Sunday, June 28, 2009

Hondurian President Kidnapped....

TEGUCIGALPA -- The Honduran army ousted leftist President Manuel Zelaya and exiled him on Sunday in Central America's first military coup since the Cold War, after he upset the army by trying to seek another term in office.

U.S. President Barack Obama and the European Union expressed deep concern after troops came for Zelaya, an ally of socialist Venezuelan President Hugo Chavez, around dawn and took him away from his residence.

Speaking on Venezuelan state television, Chavez - who has long championed the left in Latin America - said he would do everything necessary to abort the coup against his close ally.

A military plane flew Zelaya to Costa Rica and CNN's Spanish-language channel said he had asked for asylum there.

Pro-government protesters burned tires in front of the presidential palace in the Honduran capital, Tegucigalpa, and two fighter jets screamed through the sky over the city.

Honduras, an impoverished Central American country, had been politically stable since the end of military rule in the early 1980s, but Zelaya's push to change the constitution to allow him another term has split the country's institutions.

Zelaya fired military chief Gen. Romeo Vasquez last week for refusing to help him run an unofficial referendum on Sunday on extending the four-year term limit on Honduran presidents.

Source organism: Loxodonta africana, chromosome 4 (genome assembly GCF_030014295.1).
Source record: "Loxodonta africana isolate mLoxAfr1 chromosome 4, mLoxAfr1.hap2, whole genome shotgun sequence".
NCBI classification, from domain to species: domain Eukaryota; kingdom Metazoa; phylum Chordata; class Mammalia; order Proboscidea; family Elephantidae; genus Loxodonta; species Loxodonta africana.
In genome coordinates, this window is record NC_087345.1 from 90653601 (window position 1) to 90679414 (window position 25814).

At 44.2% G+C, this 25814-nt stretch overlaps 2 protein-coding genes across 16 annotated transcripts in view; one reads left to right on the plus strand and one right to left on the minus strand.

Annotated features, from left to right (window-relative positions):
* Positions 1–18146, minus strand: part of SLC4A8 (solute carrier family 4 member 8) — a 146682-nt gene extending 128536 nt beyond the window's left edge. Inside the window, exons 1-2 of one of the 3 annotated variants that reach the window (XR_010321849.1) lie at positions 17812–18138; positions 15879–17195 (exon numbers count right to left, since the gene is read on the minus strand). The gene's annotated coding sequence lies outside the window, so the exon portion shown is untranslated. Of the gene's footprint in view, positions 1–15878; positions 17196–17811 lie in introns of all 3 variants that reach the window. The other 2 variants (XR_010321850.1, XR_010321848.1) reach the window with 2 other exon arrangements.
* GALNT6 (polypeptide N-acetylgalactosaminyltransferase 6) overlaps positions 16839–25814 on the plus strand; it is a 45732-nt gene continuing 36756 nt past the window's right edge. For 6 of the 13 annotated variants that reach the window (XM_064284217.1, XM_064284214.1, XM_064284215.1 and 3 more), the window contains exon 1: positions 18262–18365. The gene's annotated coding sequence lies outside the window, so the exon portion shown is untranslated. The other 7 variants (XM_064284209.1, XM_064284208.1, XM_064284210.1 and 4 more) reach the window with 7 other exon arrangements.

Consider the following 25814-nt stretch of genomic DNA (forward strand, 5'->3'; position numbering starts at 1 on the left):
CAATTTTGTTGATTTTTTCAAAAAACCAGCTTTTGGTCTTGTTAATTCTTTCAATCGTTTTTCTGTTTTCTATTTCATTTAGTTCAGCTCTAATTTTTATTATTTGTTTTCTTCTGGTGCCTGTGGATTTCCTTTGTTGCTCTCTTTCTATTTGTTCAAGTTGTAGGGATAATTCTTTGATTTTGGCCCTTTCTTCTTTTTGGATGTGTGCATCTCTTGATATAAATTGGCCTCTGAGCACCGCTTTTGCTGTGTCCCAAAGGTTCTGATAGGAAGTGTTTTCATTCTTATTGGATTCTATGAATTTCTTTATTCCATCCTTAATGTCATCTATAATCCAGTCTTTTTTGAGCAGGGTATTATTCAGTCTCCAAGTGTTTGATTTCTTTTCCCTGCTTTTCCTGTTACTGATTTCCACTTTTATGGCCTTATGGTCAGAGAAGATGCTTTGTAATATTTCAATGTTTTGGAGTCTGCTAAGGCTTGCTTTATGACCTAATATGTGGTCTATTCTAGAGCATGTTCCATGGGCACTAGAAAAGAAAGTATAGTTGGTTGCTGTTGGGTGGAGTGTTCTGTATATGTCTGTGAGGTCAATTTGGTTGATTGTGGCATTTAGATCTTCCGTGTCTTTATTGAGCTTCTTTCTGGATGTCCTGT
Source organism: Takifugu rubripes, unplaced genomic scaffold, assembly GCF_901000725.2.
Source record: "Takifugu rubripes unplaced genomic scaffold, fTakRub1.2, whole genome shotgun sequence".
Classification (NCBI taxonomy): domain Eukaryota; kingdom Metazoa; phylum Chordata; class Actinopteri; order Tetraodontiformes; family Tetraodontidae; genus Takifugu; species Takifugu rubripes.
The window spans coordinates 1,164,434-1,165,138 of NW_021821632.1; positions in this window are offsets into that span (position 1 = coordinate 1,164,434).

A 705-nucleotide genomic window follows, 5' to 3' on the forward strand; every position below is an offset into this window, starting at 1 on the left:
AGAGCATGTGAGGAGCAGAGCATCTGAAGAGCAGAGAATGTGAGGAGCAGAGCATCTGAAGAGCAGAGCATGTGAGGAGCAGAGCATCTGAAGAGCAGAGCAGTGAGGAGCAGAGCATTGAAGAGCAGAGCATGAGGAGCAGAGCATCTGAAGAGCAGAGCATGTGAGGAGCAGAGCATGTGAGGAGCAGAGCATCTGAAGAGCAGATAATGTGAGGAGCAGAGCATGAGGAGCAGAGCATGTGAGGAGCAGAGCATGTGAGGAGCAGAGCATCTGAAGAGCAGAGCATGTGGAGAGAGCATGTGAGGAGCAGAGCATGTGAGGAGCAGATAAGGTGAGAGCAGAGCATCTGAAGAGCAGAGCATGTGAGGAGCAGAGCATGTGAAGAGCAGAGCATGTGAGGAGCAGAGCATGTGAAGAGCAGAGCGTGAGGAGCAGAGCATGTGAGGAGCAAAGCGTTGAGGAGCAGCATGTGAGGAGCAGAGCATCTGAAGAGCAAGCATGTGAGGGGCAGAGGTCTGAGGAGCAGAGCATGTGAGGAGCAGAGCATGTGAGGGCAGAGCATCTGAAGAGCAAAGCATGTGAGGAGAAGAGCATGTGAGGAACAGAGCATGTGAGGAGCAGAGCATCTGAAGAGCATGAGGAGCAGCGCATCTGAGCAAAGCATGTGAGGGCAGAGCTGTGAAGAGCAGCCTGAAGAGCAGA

Zelaya told Venezuela-based Telesur television station that he was "kidnapped" by soldiers and called on Hondurans to peacefully resist the coup.


The EU condemned the coup and Obama called for calm.

Honduras was a staunch U.S. ally in the 1980s when Washington helped Central American governments fight left-wing guerrillas.

"Any existing tensions and disputes must be resolved peacefully through dialogue free from any outside interference," Obama said.

It was the first successful military ouster of a president in Central America since the Cold War era. An opposition deputy said Congress would chose Roberto Micheletti, the head of Congress, as acting president later on Sunday.

The country's Supreme Court last week came out against Zelaya and ordered him to reinstate fired military chief Vasquez. The court said on Sunday it had told the army to remove the president.

"It acted to defend the rule of law," the court said in a statement read on Honduran radio.

The global economic crisis has curbed growth in Honduras, which lives off coffee and textile exports and remittances from Honduran workers abroad. Recent opinion polls indicate public support for Zelaya has fallen as low as 30 percent.

Honduras, home to around 7 million people, is a major drug trafficking transit point.

It is also a big coffee producer but there was no immediate sign the unrest would affect production